Upon the establishment of the district of Aachen in the Kingdom of Prussia in 1816 (after the Congress of Vienna) the districts Heinsberg, Geilenkirchen and Erkelenz were originated. Thus, Geilenkirchen became the district town (until to 1972).

County Heinsberg (Info rural district Geilenkirchen)
up World Wars
After World War I, the Rhineland was occupied by Allied troops. In the years 1918 to 1929 Belgian occupation forces had barracks in the metropolitan area of Geilenkirchen.

During World War II Geilenkirchen was incorporated in the West Wall and fought accordingly hard. After the Second World War the British occupation forces set up an military airport in the incorporated village Teveren.

Geilenkirchen World War + Westwall
up Development + Populations
You have to understand that by the law on the restructuring of municipalities and counties of the territory Aachen (Aachen-law) of 14 December 1971 (into force 1 January 1972) the until then, separate municipality Würm (officialy: Immendorf-Würm) with the villages Würm, Immendorf, Leiffarth, Beeck, Flahstraß, Süggerath, Honsdorf, Müllendorf were incorporated to Geilenkirchen.

Geilenkirchen villages, hamlets and farms     Learn More - County Heinsberg
up Development: Geilenkirchen
1890: 3743 Residents, thereof 90 Protestants, 154 Jewish

Geilenkirchen, district capital of the Prussian administrative district of Aachen, on the Worm (Wurm) and on the railway line Aachen-Neuß of the Prussian State Railways, has a district court, one protestant and two catholic churches, a synagogue, a steam operated sawmill, a pottery and a tannery. Geilenkirchen, forms together with the adjacent Hünshofen, eight villages and other hamlets, a community.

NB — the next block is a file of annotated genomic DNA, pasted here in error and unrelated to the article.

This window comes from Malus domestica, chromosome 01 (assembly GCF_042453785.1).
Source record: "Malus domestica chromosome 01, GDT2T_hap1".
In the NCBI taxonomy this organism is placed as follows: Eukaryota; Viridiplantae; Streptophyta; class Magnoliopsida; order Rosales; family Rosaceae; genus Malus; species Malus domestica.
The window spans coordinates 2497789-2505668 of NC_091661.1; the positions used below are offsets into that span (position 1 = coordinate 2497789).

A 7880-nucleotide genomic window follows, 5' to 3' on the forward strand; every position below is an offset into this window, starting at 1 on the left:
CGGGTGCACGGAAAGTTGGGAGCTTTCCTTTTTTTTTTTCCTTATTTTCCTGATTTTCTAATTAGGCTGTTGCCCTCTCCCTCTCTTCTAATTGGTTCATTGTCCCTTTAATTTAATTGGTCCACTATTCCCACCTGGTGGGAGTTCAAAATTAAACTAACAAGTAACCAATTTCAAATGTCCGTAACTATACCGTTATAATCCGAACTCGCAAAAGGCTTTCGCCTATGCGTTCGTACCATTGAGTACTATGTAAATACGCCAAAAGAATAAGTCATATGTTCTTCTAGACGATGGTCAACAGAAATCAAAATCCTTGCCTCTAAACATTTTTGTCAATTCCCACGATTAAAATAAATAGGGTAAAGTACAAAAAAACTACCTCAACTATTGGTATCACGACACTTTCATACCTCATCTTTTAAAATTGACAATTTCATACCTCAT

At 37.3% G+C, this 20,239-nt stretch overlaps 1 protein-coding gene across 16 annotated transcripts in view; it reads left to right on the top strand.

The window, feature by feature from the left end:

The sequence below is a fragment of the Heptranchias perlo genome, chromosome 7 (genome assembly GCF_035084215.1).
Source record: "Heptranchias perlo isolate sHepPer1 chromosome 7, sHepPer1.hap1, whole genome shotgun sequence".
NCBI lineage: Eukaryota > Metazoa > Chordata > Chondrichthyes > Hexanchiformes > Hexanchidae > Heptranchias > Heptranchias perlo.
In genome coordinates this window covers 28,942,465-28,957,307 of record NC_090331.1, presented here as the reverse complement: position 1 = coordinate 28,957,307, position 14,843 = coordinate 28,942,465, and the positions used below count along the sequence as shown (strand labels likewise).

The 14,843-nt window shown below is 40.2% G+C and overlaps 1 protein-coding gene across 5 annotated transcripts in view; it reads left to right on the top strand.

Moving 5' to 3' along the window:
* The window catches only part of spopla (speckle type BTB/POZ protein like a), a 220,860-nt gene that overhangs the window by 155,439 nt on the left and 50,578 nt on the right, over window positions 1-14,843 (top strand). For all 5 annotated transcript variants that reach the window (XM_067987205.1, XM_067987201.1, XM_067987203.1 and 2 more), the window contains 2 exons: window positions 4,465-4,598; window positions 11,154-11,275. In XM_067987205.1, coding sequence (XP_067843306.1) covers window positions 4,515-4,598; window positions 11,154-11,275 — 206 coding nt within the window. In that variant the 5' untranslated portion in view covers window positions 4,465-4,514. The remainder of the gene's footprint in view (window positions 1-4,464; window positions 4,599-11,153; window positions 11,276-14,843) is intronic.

1894: 3881 Residents
County: Geilenkirchen, district court and post office
Station of the railway line Aachen-Neuß of the Prussian State Railways, cooperative bank, Rural District Office, district court, protestant and catholic church, synagogue, higher public school, iron foundry, steam operated sawmill, a pottery, stove factory, a tannery and fruit tree gardens.
Geilenkirchen, forms together with the adjacent Hünshofen, eight villages and other hamlets, a community but had no city rights.

1925: 5217 Residents
1927: District Office, Customs Office
1933: 6224 Residents
1939: 6875 Residents
up Development: Community Würm
County: Geilenkirchen, district court and tax office: Geilenkirchen, Post office: Würm

1925: 1339 Residents
1933: 1313 Residents
1939: 1305 Residents

Source: Statistik des Deutschen Reichs, Statistisches Jahrbuch für die Bundesrepublik Deutschland

Weitere Infos auf meinen Seiten

Townships (Neugliederung, Aachen-Gesetz) und
County Heinsberg (Info District Geilenkirchen)
up Geilenkirchen today
The apparently for a long-time valid slogan "600 years of city of Geilenkirchen - and we continue to sleep" is crumbling finally! The city center is renovated. The "Aktionskreis Geilenkirchen" is working on a better image. If the eternal 'brakeman' instead of braking would push, that would be great.

A few years ago also the city administration changed their behavior from a position similar to a "night watchman function", merely limited to determining and monitoring. The new spirit has taken place and is based now on the keywords "Public responsiveness in daily life" and "innovative forward thinking." Of course it will take some time until we finally speak of "having an ear to the heart of the citizens".